Cardinal Sin

It lay in the street like a puddle of blood. A soft liquid, downy, not right, I approached this small death with tentative steps. The blood shifted as if to pour away.

Startled, I recoiled.

Though detested by this fear of something so small, this unexpected disturbance, I regathered. My breaths steadied to a pulsing fog in the cold winter morning.

The scarlet pool appeared unbothered, too, resettling like an agitated baby rocked to sleep.

If the frost was finer, the dawn warmer, the effect would’ve lessened, but red on white like a Crusader’s bold announcement of the purging victory to come, gleamed. How dare it! How dare it ruin my morning?

I made to walk around the thing but life intervened. A city fox so alive as to dismiss extinction ran out of a hawthorn bush. The creature lowered its head as if to lap at the pool.

It was wrong, this I knew. Nothing could’ve turned my stomach more.

So what did I do this disenchanted morning when one of God’s creatures required my aid? What did I do when the devil in a fox fur coat came to finish what nature had started?

I let it.


There are many kinds of sin but none so great as indifference. One might say it the cardinal sin, yet we bask in its crimson illumination gladly.

Behind the Veil

The veil did nothing to hide her allure. She peeped out from a four-by-one slash in the fabric of time and blotted out the universe with those eyes. When she blinked, my heart stopped. When those lashes of Egyptian rushes swept open, my heart leapt back into life. She controlled me without ever even knowing it, moved me without ever saying a word.

In a slow-moving blur of delicate silks, she slipped from market stall to market stall, whilst I kept pace by stalking the shadows. I needed the shade, was desperate for it, whilst she like the dusky rose she was just bloomed. The glaring sun was hers to wield, a necessary illumination like a ballerina on centre stage. Even in the bazaar sand, she barely stirred the dust. I marvelled at her grace.

I followed without a clue where she led. Out of the market and the hordes of humanity she breezed like a sirocco wind, down one of the white side streets that all looked the same and then another and another and another. She navigated the warren with the assuredness of Polo the Silk Road, me following as though on a string. When at last she came to a door of simple, unadorned white, noticeable against the stonework by less than a hairsbreadth of oval shade and raised her hand, I almost died. As her cuffs fell back to reveal cinnamon skin and nails of cerulean blue, I saw Allah had gifted her with more than just eyes to enthral Pharaohs. I had to make my move.

I slipped from the shadows like a spectre from the night. She turned, bowed low, and stepped aside. The three giants who leapt from the doorway deserved their prize. They took it, too.

My vanity in thinking her not only available, but mine, cost me everything I possessed and a little I never knew I owned. The eyes of the woman behind the veil might have captured my soul, but the men she served owned it. Another European made a slave through sin, I often told the others she wasn’t worth it. I lied.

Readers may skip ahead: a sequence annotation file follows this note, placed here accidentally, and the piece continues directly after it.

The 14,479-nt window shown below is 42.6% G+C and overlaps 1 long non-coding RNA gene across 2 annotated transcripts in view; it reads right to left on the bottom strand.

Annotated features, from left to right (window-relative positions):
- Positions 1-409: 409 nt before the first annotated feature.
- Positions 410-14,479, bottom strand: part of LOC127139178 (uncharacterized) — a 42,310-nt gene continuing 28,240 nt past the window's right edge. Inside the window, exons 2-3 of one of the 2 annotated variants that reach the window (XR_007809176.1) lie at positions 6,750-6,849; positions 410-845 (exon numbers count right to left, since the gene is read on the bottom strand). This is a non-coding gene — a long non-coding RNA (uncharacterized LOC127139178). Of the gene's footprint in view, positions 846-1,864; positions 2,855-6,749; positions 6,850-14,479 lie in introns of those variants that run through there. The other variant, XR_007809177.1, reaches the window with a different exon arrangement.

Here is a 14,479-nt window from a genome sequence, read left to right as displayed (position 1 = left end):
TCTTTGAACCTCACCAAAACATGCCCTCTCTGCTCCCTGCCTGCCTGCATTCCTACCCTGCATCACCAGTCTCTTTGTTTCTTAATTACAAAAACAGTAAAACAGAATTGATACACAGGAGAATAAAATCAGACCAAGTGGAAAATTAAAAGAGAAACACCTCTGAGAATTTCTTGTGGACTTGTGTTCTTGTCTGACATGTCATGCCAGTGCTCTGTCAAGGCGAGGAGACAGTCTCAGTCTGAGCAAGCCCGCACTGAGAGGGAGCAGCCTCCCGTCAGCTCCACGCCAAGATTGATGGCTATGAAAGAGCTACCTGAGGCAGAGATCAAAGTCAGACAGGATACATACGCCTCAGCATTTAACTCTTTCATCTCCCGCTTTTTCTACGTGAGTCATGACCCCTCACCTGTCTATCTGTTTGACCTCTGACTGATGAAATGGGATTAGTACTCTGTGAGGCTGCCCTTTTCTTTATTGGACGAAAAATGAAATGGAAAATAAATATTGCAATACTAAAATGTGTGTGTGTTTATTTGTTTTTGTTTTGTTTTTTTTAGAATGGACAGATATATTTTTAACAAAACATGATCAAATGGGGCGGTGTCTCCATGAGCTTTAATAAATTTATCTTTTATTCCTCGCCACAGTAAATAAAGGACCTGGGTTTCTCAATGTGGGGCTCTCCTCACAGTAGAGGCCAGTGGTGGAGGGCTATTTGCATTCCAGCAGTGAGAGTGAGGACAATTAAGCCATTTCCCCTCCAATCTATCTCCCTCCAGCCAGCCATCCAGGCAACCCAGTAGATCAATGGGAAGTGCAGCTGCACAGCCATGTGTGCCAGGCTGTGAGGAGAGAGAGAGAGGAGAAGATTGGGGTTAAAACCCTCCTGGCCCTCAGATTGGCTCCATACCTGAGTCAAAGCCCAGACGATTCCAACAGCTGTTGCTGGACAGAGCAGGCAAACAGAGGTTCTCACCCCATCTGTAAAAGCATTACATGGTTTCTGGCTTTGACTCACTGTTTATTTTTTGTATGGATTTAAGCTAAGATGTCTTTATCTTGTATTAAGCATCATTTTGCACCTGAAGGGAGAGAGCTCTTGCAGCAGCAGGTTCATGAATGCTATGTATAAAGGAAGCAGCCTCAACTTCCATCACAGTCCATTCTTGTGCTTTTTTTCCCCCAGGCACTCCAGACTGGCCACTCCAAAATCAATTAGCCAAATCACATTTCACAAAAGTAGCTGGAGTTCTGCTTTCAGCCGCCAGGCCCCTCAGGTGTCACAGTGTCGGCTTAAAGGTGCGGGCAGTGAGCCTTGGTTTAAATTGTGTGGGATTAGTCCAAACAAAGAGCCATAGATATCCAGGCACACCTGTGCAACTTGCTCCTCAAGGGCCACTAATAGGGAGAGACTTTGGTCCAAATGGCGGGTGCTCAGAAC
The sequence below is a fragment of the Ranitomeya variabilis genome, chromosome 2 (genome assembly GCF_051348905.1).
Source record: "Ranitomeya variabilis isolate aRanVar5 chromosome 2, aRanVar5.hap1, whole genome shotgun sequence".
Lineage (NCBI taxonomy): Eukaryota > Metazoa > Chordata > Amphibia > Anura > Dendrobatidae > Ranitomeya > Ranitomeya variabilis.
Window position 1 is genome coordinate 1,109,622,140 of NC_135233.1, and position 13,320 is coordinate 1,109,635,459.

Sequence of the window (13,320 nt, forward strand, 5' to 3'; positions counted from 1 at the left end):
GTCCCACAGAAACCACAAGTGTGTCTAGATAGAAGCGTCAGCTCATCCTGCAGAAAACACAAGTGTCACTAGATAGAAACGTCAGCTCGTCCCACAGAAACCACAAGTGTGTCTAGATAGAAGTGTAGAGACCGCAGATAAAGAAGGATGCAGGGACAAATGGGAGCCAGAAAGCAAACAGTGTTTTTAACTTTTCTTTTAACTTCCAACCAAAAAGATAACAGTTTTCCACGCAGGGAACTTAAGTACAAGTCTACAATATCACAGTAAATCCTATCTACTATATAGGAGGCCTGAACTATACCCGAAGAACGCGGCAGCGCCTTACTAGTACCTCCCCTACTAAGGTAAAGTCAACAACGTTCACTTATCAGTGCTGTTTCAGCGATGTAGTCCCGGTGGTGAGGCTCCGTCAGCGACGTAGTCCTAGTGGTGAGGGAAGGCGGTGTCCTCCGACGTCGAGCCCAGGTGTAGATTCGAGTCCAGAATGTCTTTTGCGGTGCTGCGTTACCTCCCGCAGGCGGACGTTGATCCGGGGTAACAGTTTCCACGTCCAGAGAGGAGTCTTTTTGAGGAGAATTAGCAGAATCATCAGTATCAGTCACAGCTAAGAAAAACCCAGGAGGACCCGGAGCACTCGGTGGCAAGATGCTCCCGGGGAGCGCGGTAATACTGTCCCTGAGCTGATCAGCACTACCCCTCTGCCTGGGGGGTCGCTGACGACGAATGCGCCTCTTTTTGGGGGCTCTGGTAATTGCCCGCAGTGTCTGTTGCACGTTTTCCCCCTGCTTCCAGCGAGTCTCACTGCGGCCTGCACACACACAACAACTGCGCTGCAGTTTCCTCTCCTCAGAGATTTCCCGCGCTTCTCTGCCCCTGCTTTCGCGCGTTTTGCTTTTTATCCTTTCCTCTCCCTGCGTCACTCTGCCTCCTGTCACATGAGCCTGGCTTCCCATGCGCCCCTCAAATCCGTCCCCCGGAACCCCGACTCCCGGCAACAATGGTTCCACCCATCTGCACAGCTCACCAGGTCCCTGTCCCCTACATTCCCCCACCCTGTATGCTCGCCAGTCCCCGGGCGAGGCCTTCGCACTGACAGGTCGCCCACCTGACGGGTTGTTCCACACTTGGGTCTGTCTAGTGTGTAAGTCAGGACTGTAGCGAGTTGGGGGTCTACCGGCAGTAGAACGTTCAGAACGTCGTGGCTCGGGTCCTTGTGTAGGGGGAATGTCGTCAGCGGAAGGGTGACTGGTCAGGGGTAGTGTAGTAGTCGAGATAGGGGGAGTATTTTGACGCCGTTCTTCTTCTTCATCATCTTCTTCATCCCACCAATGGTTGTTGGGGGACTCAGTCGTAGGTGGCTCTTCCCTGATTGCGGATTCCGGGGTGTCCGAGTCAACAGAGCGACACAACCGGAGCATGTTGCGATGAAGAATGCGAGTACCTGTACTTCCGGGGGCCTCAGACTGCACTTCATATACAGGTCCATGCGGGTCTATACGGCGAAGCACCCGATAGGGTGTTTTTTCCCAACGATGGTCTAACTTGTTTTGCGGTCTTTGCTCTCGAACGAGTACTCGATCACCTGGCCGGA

Is This Sin?

To be so in love.
Is this joy?
Is this pain?
To feel eternal
But only in name.
To suffer confusion,
Panic and doubt,
Turn on a sixpence,
This madness,
I’m out.
To never be certain,
Of ice,
Melting, dispersing,
Is this the price?
I’m full of confusions,
Oh, what can it mean?
Am I your lover,
Or are you
My queen?
This circle it tightens
Ribs breaking in,
I shatter.
My god, is this sin?

In The End

 In the curves of her skin
 In the sweat of her sin
 In the depths of her eyes
 In the breaths of her sighs
 In the beats of her heart
 In the tricks of her art
 In the thrall of her lust
 In the length of her thrust
 In the lies that she told
 In the grave she doth mould
 There is no escaping sin. In The End.

 (Image courtesy of Xadrea on

Fire To Ice (A Monsoon Guilt)

It is the hottest of days, muggy, unforgiving
Net curtains shimmy in the draught from a monsoon wind
Every window open, all as though haunted by ghosts
I stand on the balcony and watch the clouds rolling in
They will yield a years rain in mere days
I would stand and have them cleanse my soul
But I doubt even that much water would be enough
Sweat trickles off my face and sizzles on the red tiles below
My bare feet burn; it is no more than they deserve
The roiling mass of grey is still too far away
The ocean will not release its hold on them, not yet
I look down across the hillside and wonder
Has the heat affected all of us so
My hands shake on the iron rail, it rattles at my sin
And, before I can think of how I will tell her
How I will communicate my reasons, blame this infernal heat
I know she has entered the room
The sweat freezes along my spine, it chills my guilt
I hear her footsteps approach, slowly, calmly: she knows
My Indian Princess, the most beautiful creature I know
A fire spirit, skin like polished mahogany, lips of spice
I turn to her and wish I hadn’t
The dagger is raised, ready to strike
But it is her eyes, those perfect oval wells that hurt me most
Frozen over, an arctic glint, she is as ice
I have chilled the monsoon and it shall have its revenge